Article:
In an article published September 26, 2013 in the scientific journal Nature, journalist Mark Peplow points out that endocrine disrupting chemicals (EDCs) may regenerate at night, after being broken down by sunlight during the day. According to Laura Vandenberg, endocrinologist at the University of Massachusetts, U.S., this undermines the risk assessment of EDCs, which is based on the assumption that sunlight is effective in destroying the substances. A group of researchers from the University of Iowa, U.S., and the University of Nevada in Reno, U.S., investigated the behavior of the endocrine disruptor 17α-trenbolone, used as a steroid for cattle, during simulated day and night cycles in the laboratory (Qu et al. 2013). They found levels to rebound during the dark periods, with increased product-to-parent reversion seen at higher temperatures or under slightly acidic or alkaline conditions. The researchers surrounding Kolodzeij from the University of Nevada confirmed their findings in a water sample taken from the Iowa River. In their publication, the scientists suggest to prioritize the assessment of environmental transformation products for risk assessment to make sure that transformation potential is detected. The findings show that risk assessment likely underestimates the environmental persistence of EDCs.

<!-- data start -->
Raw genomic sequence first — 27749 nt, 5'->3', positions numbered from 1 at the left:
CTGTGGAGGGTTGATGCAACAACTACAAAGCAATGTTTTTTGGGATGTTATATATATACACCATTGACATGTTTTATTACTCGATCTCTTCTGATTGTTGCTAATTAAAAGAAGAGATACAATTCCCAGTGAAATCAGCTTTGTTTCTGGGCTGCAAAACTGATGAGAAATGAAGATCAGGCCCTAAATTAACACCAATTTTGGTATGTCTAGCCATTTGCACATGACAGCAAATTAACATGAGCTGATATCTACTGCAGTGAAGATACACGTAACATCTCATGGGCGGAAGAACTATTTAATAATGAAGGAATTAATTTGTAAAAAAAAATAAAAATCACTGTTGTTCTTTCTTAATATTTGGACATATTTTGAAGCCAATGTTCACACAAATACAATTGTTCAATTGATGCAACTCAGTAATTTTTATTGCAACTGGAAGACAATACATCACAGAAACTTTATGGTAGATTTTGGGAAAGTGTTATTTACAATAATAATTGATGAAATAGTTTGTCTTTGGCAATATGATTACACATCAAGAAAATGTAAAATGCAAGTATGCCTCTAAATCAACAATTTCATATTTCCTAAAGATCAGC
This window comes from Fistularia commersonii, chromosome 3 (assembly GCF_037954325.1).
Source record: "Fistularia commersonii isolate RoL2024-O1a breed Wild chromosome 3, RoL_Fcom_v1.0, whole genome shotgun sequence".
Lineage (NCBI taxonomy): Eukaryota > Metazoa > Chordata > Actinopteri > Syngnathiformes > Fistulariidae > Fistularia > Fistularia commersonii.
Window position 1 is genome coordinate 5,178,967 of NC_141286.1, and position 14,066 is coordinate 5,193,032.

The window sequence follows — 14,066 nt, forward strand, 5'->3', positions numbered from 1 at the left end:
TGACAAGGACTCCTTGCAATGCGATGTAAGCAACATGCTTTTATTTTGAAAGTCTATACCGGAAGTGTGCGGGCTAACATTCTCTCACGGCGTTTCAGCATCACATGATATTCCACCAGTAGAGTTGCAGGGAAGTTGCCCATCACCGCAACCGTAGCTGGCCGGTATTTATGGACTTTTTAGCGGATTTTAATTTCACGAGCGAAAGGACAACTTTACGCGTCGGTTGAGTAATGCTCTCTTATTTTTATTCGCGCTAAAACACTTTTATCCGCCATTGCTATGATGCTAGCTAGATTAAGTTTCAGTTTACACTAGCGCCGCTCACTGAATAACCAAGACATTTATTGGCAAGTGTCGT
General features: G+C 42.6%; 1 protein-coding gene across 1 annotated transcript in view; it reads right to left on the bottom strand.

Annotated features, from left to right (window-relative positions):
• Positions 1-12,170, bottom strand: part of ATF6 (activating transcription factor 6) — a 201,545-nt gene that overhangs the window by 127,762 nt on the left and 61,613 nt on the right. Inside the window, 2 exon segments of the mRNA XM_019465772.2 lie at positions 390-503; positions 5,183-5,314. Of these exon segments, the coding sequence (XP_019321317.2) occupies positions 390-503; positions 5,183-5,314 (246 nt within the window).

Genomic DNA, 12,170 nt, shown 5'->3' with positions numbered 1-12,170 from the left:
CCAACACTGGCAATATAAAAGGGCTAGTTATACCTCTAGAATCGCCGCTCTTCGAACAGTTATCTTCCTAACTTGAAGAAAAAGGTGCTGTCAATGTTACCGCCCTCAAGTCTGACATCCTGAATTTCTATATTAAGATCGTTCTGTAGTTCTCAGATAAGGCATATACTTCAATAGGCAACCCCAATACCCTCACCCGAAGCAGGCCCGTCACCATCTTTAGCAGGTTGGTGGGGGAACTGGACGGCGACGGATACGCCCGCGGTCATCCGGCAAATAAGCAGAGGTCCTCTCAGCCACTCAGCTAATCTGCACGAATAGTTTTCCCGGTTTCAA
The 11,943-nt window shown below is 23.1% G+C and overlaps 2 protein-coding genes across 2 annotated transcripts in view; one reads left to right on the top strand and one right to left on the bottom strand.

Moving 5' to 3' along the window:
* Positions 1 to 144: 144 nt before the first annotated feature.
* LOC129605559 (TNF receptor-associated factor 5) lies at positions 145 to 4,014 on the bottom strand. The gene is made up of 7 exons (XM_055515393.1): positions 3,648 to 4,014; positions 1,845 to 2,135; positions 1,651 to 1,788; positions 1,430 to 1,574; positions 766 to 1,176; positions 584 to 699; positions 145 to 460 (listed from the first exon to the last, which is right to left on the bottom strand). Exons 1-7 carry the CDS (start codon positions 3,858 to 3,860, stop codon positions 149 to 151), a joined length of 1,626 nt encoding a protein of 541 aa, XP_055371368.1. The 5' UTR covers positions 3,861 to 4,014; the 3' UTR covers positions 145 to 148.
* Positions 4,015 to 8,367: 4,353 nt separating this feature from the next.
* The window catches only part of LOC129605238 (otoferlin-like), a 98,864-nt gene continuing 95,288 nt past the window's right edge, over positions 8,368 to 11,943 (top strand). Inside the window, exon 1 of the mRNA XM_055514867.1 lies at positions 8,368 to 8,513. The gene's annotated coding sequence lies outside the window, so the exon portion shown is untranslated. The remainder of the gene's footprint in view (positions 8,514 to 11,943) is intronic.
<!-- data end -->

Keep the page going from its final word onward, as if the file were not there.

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Mark Peplow (September 26, 2013). “Hormone disruptors rise from the death.” Nature doi:10.1038/nature.2013.13831

Qu, S. et al. (published online September 26). "Product-to-Parent reversion of trenbolone: unrecognized risks for endocrine disruption.Science doi. 10.1126/science.1243192.